My son died on Father's Day...and I will never get over losing him

PROUD dad Ronnie Smith knows there will be no card tomorrow from the son he loves.

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Ronnie Smith says he will never get over the death of his son
Ronnie Smith says he will never get over the death of his son

Instead, there will be painful memories of Father's Day two years ago, when his son Brian suddenly and tragically died.

"I'll never get over losing my boy", the 55-year-old said.

"It's not something you go through, it's something we are going through and will stay with us forever."

Taxi driver Ronnie was relaxing at his Maryhill home, on Father's Day in 2012, when a knock on the door changed his life forever.

To his horror and disbelief, two policemen had arrived to tell him the worst news imaginable.

His 27-year-old son was dead.

Ronnie said: "He's never far from my thoughts.

"Brian never brought any trouble to our door. He was a good boy and a tremendous footballer.

"So I knew, as soon as I saw the police at my door that day, that something bad had happened to him.

"I didn't even need them to tell me. As soon as they said "Brian Smith" I knew my boy was gone."

Brian had collapsed and died at a friend's house. Since then, Brian's family, including his mother Anne and sister Claire, 32, have struggled to cope without him.

But the family is determined his memory will live on and want to help others.

Sitting in his living room, surrounded by pictures of Brian, Ronnie said: "We have Father's Day a week early in our house.

"Claire gives me a card the Sunday before. Father's Day isn't Father's Day for us anymore.

"And that's why I've organised a charity football match, to help me get through Sunday without Brian.

"It gives us something to concentrate on and, at the same time, help other people."

Ronnie has organised a memorial football match, at the John Paul Academy in Summerston, to raise cash for a Glasgow charity, the Teddy Bear Foundation.

It will take place at noon tomorrow and Ronnie wants as many people as possible to come along.Rangers fan Brian had been a promising young footballer, playing for a host of teams, including Clydebank Juniors FC and Albion Rovers.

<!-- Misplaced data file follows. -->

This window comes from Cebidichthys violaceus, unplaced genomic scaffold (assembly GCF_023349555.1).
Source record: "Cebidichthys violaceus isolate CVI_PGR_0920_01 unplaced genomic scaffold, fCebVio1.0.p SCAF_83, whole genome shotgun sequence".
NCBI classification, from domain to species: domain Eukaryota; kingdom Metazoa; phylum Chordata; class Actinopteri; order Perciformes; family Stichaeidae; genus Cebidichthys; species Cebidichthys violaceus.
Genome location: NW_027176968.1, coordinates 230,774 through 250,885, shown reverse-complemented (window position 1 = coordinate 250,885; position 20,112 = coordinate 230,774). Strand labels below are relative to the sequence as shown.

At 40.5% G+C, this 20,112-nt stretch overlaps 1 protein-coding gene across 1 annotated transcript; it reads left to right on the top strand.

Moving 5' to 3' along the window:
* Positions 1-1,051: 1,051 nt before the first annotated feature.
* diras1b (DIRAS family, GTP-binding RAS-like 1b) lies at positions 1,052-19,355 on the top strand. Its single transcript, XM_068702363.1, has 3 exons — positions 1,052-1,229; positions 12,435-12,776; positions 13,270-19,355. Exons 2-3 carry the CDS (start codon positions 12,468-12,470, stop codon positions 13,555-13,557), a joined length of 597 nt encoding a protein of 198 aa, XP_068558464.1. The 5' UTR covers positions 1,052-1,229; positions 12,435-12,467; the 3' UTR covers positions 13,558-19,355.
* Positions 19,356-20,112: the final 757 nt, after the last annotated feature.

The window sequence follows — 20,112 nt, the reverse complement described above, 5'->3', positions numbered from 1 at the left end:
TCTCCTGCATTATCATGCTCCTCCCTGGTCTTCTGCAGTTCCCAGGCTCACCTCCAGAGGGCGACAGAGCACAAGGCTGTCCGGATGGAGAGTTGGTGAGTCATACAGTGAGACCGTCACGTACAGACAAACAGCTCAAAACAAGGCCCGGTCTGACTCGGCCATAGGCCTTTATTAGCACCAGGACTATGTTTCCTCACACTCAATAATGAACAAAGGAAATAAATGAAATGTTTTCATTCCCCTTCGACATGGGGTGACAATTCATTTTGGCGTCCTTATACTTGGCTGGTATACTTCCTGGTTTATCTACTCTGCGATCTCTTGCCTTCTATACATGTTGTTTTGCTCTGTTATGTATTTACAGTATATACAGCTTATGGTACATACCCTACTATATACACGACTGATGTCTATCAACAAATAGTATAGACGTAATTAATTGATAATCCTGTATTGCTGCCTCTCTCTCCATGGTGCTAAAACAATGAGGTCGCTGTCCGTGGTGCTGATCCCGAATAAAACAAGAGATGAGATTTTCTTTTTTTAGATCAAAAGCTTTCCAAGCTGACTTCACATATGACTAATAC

One team of players, including "Budgie" McGhee, manager of Clydebank Juniors FC, will play against a select side of Brian's friends and family.

THE Smith family is also hosting a fundraising event after the match at Maryhill Juniors Club.

Ronnie said: "Brian was football mad. It was his life and it was my life too.

"We would travel all over Scotland as a family to watch him play with Albion Rovers.

"I don't know what to do with myself on a Saturday any more. I would always either be watching Brian play, or watching football on the telly with him.

"Sometimes I'll be sitting here, watching football, and I'll turn to say something to him about the match. But then I realise he's not there any more.

"It's the wee silly things that remind you and upset you.

"My emotions are up and down every day and I know it's always going to be like that from now on.

"It's just the way it has to be."

On the first anniversary of plumber Brian's death last year, the family hosted a similar event which raised £850 for the Teddy Bear Foundation.

The Glasgow-based charity offers support for special needs children across Scotland.

Karate instructor Ronnie hopes to raise even more cash this year.

A Teddy Bear Foundation spokesman said: "Brian's family have shown enormous courage in the way they have chosen to publicly remember their son.

"We are humbled that they have found it within themselves to help the Teddy Bear Foundation at the same time."

Ronnie said: "I wanted to do something to ensure Brian's memory continued, and he left a legacy.Raising cash for the Teddy Bear Foundation just seemed the right thing to do and a football match seemed the right way to do it.

"Brian was a brilliant footballer. What a player he was - truly outstanding.

"I used to watch him every match and couldn't believed his ability. His pace was incredible.

"Everyone always said he was a really gifted player.

"That's why it seemed right to get all his pals, the family, and boys he played with, together for a game.

"I think he'd be embarassed by all this and say 'Dad, what are you playing at?'

"But secretly, he would probably be quite chuffed."

Brian's memorial match kicks-off at noon tomorrow at the John Paul Academy in Summerston.

To make a donation in Brian's memory, visit www.justgiving.com/teddybearfoundation/donate

rebecca.gray@eveningtimes.co.uk

Football

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